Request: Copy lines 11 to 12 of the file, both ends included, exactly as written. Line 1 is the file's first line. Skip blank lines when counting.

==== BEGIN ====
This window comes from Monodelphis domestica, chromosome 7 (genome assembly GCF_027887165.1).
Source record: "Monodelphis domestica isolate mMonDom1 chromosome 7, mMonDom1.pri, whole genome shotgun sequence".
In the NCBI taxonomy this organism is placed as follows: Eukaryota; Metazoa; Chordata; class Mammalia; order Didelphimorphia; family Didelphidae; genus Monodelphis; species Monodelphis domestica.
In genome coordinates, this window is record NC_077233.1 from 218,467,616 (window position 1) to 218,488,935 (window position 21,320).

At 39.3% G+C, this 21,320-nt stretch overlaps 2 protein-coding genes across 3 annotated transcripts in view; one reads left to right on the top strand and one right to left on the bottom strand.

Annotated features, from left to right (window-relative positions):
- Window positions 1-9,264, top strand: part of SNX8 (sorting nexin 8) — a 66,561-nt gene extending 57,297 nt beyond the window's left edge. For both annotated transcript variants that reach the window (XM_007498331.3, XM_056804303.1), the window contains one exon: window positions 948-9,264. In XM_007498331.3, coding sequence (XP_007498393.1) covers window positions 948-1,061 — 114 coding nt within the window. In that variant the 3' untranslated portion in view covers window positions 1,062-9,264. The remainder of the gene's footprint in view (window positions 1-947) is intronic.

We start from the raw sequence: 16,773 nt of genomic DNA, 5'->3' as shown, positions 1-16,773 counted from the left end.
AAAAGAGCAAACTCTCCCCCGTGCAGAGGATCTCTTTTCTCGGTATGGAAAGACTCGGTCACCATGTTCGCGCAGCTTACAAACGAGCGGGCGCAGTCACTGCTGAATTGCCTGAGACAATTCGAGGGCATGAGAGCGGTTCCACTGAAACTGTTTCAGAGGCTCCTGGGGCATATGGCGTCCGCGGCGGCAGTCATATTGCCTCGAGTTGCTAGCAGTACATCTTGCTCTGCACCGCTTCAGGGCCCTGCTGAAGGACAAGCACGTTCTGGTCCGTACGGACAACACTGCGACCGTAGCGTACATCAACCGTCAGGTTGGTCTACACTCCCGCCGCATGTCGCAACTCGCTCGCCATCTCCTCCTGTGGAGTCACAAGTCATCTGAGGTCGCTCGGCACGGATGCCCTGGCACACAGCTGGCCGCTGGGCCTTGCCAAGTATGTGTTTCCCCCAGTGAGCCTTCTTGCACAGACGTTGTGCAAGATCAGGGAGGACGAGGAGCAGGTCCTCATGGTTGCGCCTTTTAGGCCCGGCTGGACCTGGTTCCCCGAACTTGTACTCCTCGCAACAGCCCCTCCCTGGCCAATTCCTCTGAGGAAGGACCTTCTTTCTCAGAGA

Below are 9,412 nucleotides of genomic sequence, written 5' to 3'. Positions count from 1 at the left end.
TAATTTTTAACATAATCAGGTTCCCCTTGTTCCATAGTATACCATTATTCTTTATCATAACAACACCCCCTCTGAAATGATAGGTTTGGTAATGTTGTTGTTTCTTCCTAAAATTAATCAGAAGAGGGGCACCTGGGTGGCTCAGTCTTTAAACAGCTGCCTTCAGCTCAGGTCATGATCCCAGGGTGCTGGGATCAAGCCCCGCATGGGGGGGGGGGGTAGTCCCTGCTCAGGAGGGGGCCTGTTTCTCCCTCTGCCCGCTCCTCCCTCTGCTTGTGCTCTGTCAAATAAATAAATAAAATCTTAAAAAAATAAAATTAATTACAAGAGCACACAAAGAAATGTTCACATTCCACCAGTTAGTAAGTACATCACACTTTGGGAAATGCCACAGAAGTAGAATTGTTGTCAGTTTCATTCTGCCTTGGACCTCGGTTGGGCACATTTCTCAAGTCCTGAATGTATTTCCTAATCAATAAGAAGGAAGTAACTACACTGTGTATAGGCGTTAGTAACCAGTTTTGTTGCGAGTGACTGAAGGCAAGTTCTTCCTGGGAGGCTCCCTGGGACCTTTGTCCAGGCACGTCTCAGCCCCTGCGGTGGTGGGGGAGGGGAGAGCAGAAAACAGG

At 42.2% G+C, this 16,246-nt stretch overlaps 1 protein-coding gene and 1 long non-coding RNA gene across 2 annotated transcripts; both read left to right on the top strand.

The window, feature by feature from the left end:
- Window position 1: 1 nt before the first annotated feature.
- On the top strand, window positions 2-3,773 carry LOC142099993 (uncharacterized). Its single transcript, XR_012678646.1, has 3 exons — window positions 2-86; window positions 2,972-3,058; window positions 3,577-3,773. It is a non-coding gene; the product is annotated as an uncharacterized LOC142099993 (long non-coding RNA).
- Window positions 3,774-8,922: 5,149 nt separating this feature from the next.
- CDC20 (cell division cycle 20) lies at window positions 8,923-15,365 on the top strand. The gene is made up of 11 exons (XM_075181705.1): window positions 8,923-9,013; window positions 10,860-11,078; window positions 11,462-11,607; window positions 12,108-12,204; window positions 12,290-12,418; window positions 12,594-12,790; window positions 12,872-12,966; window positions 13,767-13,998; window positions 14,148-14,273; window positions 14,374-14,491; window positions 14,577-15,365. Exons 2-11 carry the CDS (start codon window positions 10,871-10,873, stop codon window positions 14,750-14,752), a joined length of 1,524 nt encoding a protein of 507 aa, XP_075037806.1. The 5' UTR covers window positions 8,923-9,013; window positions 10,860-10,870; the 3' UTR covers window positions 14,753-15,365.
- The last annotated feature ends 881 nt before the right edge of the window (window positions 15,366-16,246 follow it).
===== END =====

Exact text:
TAATTTTTAACATAATCAGGTTCCCCTTGTTCCATAGTATACCATTATTCTTTATCATAACAACACCCCCTCTGAAATGATAGGTTTGGTAATGTTGTTGTTTCTTCCTAAAATTAATCAGAAGAGGGGCACCTGGGTGGCTCAGTCTTTAAACAGCTGCCTTCAGCTCAGGTCATGATCCCAGGGTGCTGGGATCAAGCCCCGCATGGGGGGGGGGGGTAGTCCCTGCTCAGGAGGGGGCCTGTTTCTCCCTCTGCCCGCTCCTCCCTCTGCTTGTGCTCTGTCAAATAAATAAATAAAATCTTAAAAAAATAAAATTAATTACAAGAGCACACAAAGAAATGTTCACATTCCACCAGTTAGTAAGTACATCACACTTTGGGAAATGCCACAGAAGTAGAATTGTTGTCAGTTTCATTCTGCCTTGGACCTCGGTTGGGCACATTTCTCAAGTCCTGAATGTATTTCCTAATCAATAAGAAGGAAGTAACTACACTGTGTATAGGCGTTAGTAACCAGTTTTGTTGCGAGTGACTGAAGGCAAGTTCTTCCTGGGAGGCTCCCTGGGACCTTTGTCCAGGCACGTCTCAGCCCCTGCGGTGGTGGGGGAGGGGAGAGCAGAAAACAGG

At 42.2% G+C, this 16,246-nt stretch overlaps 1 protein-coding gene and 1 long non-coding RNA gene across 2 annotated transcripts; both read left to right on the top strand.